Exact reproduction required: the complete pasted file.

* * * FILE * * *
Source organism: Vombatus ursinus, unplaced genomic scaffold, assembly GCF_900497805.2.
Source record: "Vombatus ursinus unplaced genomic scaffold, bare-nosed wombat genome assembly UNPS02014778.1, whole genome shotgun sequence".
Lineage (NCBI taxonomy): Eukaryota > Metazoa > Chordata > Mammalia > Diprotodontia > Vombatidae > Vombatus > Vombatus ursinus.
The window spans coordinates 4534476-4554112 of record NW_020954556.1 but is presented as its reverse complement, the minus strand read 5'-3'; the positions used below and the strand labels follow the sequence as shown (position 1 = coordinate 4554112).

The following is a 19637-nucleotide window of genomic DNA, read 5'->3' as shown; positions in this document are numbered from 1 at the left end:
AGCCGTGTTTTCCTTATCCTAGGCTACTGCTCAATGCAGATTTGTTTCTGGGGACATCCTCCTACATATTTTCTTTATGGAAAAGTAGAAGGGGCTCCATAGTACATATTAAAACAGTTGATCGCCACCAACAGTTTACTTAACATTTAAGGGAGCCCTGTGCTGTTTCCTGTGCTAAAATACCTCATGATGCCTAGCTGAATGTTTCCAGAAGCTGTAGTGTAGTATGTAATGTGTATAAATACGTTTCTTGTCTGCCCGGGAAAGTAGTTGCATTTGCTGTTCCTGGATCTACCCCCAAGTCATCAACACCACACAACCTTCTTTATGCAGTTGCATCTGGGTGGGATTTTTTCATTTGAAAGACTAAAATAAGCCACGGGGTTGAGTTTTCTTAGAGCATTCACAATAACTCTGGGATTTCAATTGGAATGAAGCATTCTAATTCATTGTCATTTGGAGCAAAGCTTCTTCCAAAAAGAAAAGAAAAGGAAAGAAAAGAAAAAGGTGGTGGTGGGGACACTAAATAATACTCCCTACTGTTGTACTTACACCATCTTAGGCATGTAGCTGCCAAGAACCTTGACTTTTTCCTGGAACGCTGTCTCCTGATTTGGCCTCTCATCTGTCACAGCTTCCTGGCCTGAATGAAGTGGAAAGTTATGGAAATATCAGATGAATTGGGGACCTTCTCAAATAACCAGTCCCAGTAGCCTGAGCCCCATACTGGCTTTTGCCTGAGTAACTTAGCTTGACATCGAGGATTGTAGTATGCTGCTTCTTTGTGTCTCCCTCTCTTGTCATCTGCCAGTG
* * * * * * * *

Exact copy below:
Source organism: Vombatus ursinus, unplaced genomic scaffold, assembly GCF_900497805.2.
Source record: "Vombatus ursinus unplaced genomic scaffold, bare-nosed wombat genome assembly UNPS02014778.1, whole genome shotgun sequence".
Lineage (NCBI taxonomy): Eukaryota > Metazoa > Chordata > Mammalia > Diprotodontia > Vombatidae > Vombatus > Vombatus ursinus.
The window spans coordinates 4534476-4554112 of record NW_020954556.1 but is presented as its reverse complement, the minus strand read 5'-3'; the positions used below and the strand labels follow the sequence as shown (position 1 = coordinate 4554112).

The following is a 19637-nucleotide window of genomic DNA, read 5'->3' as shown; positions in this document are numbered from 1 at the left end:
AGCCGTGTTTTCCTTATCCTAGGCTACTGCTCAATGCAGATTTGTTTCTGGGGACATCCTCCTACATATTTTCTTTATGGAAAAGTAGAAGGGGCTCCATAGTACATATTAAAACAGTTGATCGCCACCAACAGTTTACTTAACATTTAAGGGAGCCCTGTGCTGTTTCCTGTGCTAAAATACCTCATGATGCCTAGCTGAATGTTTCCAGAAGCTGTAGTGTAGTATGTAATGTGTATAAATACGTTTCTTGTCTGCCCGGGAAAGTAGTTGCATTTGCTGTTCCTGGATCTACCCCCAAGTCATCAACACCACACAACCTTCTTTATGCAGTTGCATCTGGGTGGGATTTTTTCATTTGAAAGACTAAAATAAGCCACGGGGTTGAGTTTTCTTAGAGCATTCACAATAACTCTGGGATTTCAATTGGAATGAAGCATTCTAATTCATTGTCATTTGGAGCAAAGCTTCTTCCAAAAAGAAAAGAAAAGGAAAGAAAAGAAAAAGGTGGTGGTGGGGACACTAAATAATACTCCCTACTGTTGTACTTACACCATCTTAGGCATGTAGCTGCCAAGAACCTTGACTTTTTCCTGGAACGCTGTCTCCTGATTTGGCCTCTCATCTGTCACAGCTTCCTGGCCTGAATGAAGTGGAAAGTTATGGAAATATCAGATGAATTGGGGACCTTCTCAAATAACCAGTCCCAGTAGCCTGAGCCCCATACTGGCTTTTGCCTGAGTAACTTAGCTTGACATCGAGGATTGTAGTATGCTGCTTCTTTGTGTCTCCCTCTCTTGTCATCTGCCAGTG